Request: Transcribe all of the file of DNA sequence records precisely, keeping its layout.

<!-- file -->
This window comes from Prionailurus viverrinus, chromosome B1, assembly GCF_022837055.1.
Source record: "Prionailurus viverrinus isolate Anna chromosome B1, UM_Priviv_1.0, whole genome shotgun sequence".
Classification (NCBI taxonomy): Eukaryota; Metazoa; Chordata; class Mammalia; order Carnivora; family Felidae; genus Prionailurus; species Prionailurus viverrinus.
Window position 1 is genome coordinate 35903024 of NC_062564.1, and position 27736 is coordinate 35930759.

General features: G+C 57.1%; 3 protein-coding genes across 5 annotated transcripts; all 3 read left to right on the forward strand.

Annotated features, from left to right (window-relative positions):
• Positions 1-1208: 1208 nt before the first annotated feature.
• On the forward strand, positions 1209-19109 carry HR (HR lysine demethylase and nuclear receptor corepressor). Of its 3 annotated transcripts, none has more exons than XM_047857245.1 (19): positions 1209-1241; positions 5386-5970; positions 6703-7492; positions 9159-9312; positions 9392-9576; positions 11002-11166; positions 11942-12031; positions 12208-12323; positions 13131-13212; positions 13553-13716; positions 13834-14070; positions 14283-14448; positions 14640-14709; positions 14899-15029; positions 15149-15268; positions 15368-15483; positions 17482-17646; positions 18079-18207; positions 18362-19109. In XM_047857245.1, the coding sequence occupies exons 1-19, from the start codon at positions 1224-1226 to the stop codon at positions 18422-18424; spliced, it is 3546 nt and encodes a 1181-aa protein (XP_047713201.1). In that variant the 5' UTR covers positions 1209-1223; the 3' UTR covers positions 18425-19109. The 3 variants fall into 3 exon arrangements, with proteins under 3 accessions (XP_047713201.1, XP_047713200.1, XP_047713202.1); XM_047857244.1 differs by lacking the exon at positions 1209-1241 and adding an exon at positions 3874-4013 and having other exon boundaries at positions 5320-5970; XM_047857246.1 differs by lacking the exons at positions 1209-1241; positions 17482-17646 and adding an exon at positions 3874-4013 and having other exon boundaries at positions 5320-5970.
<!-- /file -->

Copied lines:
This window comes from Prionailurus viverrinus, chromosome B1, assembly GCF_022837055.1.
Source record: "Prionailurus viverrinus isolate Anna chromosome B1, UM_Priviv_1.0, whole genome shotgun sequence".
Classification (NCBI taxonomy): Eukaryota; Metazoa; Chordata; class Mammalia; order Carnivora; family Felidae; genus Prionailurus; species Prionailurus viverrinus.
Window position 1 is genome coordinate 35903024 of NC_062564.1, and position 27736 is coordinate 35930759.

General features: G+C 57.1%; 3 protein-coding genes across 5 annotated transcripts; all 3 read left to right on the forward strand.

Annotated features, from left to right (window-relative positions):
• Positions 1-1208: 1208 nt before the first annotated feature.
• On the forward strand, positions 1209-19109 carry HR (HR lysine demethylase and nuclear receptor corepressor). Of its 3 annotated transcripts, none has more exons than XM_047857245.1 (19): positions 1209-1241; positions 5386-5970; positions 6703-7492; positions 9159-9312; positions 9392-9576; positions 11002-11166; positions 11942-12031; positions 12208-12323; positions 13131-13212; positions 13553-13716; positions 13834-14070; positions 14283-14448; positions 14640-14709; positions 14899-15029; positions 15149-15268; positions 15368-15483; positions 17482-17646; positions 18079-18207; positions 18362-19109. In XM_047857245.1, the coding sequence occupies exons 1-19, from the start codon at positions 1224-1226 to the stop codon at positions 18422-18424; spliced, it is 3546 nt and encodes a 1181-aa protein (XP_047713201.1). In that variant the 5' UTR covers positions 1209-1223; the 3' UTR covers positions 18425-19109. The 3 variants fall into 3 exon arrangements, with proteins under 3 accessions (XP_047713201.1, XP_047713200.1, XP_047713202.1); XM_047857244.1 differs by lacking the exon at positions 1209-1241 and adding an exon at positions 3874-4013 and having other exon boundaries at positions 5320-5970; XM_047857246.1 differs by lacking the exons at positions 1209-1241; positions 17482-17646 and adding an exon at positions 3874-4013 and having other exon boundaries at positions 5320-5970.